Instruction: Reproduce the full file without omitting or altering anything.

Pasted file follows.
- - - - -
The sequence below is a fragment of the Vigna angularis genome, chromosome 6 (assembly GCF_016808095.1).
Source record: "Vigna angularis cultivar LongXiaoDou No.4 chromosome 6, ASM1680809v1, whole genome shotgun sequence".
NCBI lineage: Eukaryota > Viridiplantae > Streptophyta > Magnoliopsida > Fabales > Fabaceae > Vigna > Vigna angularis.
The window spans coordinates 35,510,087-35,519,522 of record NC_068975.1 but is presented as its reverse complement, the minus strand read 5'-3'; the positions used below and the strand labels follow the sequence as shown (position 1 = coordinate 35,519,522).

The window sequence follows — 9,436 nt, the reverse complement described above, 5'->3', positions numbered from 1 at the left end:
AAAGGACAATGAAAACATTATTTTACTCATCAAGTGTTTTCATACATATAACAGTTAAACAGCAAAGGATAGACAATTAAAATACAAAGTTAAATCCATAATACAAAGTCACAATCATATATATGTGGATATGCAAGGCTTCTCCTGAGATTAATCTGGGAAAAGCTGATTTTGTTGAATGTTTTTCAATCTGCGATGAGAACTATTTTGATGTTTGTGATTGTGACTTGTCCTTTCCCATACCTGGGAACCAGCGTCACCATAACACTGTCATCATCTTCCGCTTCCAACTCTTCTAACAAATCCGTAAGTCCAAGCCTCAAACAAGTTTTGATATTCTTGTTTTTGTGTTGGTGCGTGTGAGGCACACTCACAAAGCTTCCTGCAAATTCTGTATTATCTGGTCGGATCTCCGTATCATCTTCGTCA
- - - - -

The sequence below is a fragment of the Vigna angularis genome, chromosome 6 (assembly GCF_016808095.1).
Source record: "Vigna angularis cultivar LongXiaoDou No.4 chromosome 6, ASM1680809v1, whole genome shotgun sequence".
NCBI lineage: Eukaryota > Viridiplantae > Streptophyta > Magnoliopsida > Fabales > Fabaceae > Vigna > Vigna angularis.
The window spans coordinates 35,510,087-35,519,522 of record NC_068975.1 but is presented as its reverse complement, the minus strand read 5'-3'; the positions used below and the strand labels follow the sequence as shown (position 1 = coordinate 35,519,522).

The window sequence follows — 9,436 nt, the reverse complement described above, 5'->3', positions numbered from 1 at the left end:
AAAGGACAATGAAAACATTATTTTACTCATCAAGTGTTTTCATACATATAACAGTTAAACAGCAAAGGATAGACAATTAAAATACAAAGTTAAATCCATAATACAAAGTCACAATCATATATATGTGGATATGCAAGGCTTCTCCTGAGATTAATCTGGGAAAAGCTGATTTTGTTGAATGTTTTTCAATCTGCGATGAGAACTATTTTGATGTTTGTGATTGTGACTTGTCCTTTCCCATACCTGGGAACCAGCGTCACCATAACACTGTCATCATCTTCCGCTTCCAACTCTTCTAACAAATCCGTAAGTCCAAGCCTCAAACAAGTTTTGATATTCTTGTTTTTGTGTTGGTGCGTGTGAGGCACACTCACAAAGCTTCCTGCAAATTCTGTATTATCTGGTCGGATCTCCGTATCATCTTCGTCA